Thursday 28 January 2016

The Elitist Nature of Mathematics

I have always received good grades in maths. This made me feel special. I remember that day in year six when I, along with just two other students from my large-ish Primary school, sat the level 6 Maths SATs paper in a special room. Why was it just us three? Because we were special. There was only a level 6 paper for maths, not for English or science. Why? Because maths is special. Because maths can reach levels of difficulty that English and science cannot.

I remember the day in year seven when in the very first week we had a maths test. Because maths is about showing how much you know. I remember the day, a week later, when we were put into sets for maths. Not any other subject, just maths. Why? Because in maths, ability is important. In maths, the clever students need to be separated from the bad students so that they can learn hard maths unhindered.

I remember the day in year nine when I sat my SATs, and again, English and Science only went up to level 7, but maths went up to level 8. Only the top class got to do that paper. It was a paper for special people, for the chosen ones who were good at maths.

I remember the day in year eleven when I chose my A-Level subjects. I remember being told, "you're good at maths, so you should do maths". Other people were told, "you enjoy English, you should pick English," or "you enjoy design, you should pick design". Because maths is something you do because you're good at it, not because you enjoy it.  

I remember the day in year thirteen when I chose the courses to apply for at university. I considered doing Psychology. I loved Psychology. But lots of people are good at Psychology. I was the best in my school at Maths. So I chose Maths. Not many people are good at Maths. I chose my university because it was the best non-Oxbridge, non-London university for Mathematics research. The cleverest mathematicians work there, so it must be the best place.

I found university maths very hard. I was not that good at it. So I stopped liking maths. Maths is not fun when you're falling behind. There was no help given at my university. The professors lectured but they did not teach. Because if you need help learning university maths, you're not good enough to be here. 

Look at my bolded statements. These are the beliefs that I developed as a result of my education. These beliefs are shared by many whether they consider themselves good at maths or not. If you ask someone what maths was like for them at school, they almost always answer by commenting on their performance, e.g. "I was always good/bad at maths". If you ask someone what, say, Geography, was like for them at school, they almost always comment on their enjoyment of it, e.g. "I found it boring/interesting". This is because maths is seen to be a subject that is all about ability and performance.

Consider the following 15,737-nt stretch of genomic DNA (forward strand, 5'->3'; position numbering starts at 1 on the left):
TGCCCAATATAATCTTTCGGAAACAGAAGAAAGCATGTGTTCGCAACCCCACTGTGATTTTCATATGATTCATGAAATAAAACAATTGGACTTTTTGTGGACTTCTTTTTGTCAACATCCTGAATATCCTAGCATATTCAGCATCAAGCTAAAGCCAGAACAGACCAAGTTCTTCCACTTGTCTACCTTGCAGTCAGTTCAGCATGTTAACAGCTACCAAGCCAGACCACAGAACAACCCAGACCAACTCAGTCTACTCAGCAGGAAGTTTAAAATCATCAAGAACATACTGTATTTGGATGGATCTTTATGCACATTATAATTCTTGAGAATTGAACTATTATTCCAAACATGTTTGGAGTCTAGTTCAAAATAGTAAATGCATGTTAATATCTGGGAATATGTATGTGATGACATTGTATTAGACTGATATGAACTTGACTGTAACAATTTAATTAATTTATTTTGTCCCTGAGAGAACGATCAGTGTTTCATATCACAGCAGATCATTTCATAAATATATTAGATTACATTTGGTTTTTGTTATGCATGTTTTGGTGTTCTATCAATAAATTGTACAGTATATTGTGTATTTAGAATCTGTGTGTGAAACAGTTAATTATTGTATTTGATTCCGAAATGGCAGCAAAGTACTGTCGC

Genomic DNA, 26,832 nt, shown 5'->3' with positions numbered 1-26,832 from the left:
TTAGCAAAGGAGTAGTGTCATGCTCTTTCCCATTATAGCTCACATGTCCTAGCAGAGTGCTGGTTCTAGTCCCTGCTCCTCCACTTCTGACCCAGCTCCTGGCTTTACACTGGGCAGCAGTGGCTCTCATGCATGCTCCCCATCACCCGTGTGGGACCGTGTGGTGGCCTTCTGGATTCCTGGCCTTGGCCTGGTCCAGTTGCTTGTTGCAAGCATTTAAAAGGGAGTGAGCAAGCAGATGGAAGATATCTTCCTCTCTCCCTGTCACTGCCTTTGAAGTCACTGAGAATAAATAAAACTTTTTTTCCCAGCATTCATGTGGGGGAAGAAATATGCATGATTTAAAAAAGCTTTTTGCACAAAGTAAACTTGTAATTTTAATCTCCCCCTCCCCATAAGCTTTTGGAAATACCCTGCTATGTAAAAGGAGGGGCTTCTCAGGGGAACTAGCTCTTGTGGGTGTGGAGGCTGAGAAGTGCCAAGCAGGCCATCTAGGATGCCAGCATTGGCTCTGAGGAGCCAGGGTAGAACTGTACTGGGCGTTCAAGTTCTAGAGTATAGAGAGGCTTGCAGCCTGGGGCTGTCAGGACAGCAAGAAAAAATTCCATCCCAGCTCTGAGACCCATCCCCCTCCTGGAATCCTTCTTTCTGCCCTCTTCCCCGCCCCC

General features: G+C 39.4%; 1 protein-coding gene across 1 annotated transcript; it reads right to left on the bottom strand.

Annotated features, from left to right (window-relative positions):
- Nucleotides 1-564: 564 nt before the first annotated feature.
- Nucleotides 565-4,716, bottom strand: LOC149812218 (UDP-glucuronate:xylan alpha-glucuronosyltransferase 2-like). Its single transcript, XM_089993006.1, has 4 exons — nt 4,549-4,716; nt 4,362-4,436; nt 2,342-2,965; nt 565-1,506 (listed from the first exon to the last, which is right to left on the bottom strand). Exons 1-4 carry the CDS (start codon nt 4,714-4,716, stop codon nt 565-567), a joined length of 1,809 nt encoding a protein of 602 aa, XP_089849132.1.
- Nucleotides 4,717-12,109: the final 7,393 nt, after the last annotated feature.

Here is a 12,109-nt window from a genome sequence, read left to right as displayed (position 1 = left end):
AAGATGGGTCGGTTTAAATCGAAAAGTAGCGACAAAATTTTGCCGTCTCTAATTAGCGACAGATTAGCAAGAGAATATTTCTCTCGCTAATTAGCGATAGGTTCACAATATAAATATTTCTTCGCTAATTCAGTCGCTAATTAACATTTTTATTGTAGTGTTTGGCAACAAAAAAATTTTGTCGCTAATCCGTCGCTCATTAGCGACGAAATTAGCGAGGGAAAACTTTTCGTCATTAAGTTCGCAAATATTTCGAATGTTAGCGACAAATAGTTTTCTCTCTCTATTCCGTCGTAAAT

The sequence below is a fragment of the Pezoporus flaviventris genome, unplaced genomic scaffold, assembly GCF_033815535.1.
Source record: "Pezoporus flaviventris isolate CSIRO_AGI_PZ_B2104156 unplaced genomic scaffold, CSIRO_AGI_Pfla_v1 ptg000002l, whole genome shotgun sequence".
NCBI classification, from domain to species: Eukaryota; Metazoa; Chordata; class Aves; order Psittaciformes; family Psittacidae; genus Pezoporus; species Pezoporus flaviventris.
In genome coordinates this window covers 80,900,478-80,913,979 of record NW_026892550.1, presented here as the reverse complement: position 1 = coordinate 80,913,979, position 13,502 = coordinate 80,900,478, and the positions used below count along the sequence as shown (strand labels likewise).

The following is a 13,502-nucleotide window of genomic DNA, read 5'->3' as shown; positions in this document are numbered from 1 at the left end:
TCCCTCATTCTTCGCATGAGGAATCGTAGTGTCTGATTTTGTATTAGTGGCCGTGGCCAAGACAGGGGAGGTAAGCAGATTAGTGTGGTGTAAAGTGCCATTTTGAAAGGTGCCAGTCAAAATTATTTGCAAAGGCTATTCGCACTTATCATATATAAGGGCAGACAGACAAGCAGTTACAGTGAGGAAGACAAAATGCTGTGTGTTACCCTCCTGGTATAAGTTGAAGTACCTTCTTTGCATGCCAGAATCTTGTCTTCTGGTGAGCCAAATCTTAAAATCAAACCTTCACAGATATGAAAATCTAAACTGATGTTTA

I remember the day, not too long ago, when I was looking at year eleven students who had chosen to do maths A-Level next year.

I said, "She's in set four [out of nine], is she deluded? She can't do maths A-Level!"

I said, "Students shouldn't be encouraged to pick maths unless they're in set one"

I said, "Maths isn't like Psychology, not just anyone can do it!"

I said, "They need to realise maths is really hard, it's not like other A-Levels"

I said, "I'm sure she'll try really hard but she just doesn't have what it takes"

I cannot  believe that I said these things just a week ago. Since reading Mathematical Mindsets by Jo Boaler, I have completely changed my beliefs about maths as a subject. No one is born good at maths. No one is born bad at maths. Maths is not about answering questions correctly. Maths is not about passing tests. Maths is about connections and communication. I almost want to petition to have maths re-named to that in my school. While I'm at it, maybe I should re-name my blog to "not just tests".

Here's what I think we should do to overcome this problem:
-Stop testing students in maths in the first week of year seven.
-Don't put students into sets in maths until you absolutely have to (do we ever have to? Finland doesn't).
-Stop praising students for getting answers right in maths lessons.
-Don't ever tell a student they are good at maths (I hope it goes without saying to never tell a student they're bad at maths).
-If your top set year eleven study Additional Maths or Further Maths GCSE, don't make it just for top set, make it an opt-in subject for any student who loves maths.

Let's eradicate this ridiculous notion that maths is different from every other subject. As maths teachers, it is up to us to end this.

Emma x x x

Saturday 23 January 2016

Is Homework Racist?

The other day I started reading Jo Boaler's new book Mathematical Mindsets and I think it is so far the book that that has had the biggest impact on my beliefs about teaching and learning in mathematics. When I have finished reading it I will give a full review and summary on this blog but for now I just want to talk about one of the things that really stood out to me as I was reading.

Homework is racist!

At the school where I teach, homework is given very high importance. We set a lot of it, especially in maths, where the policy is that homework is set after every lesson. We have a whole-school detention in place for students who do not complete homework. One quarter of every student's end of term report to parents is about homework quality and quantity. I tend to spend at least 25% of every lesson going through the previous day's homework. I used to say all of these things proudly. But now, knowing what I know now, I feel uneasy, and even slightly ashamed. And, well, racist.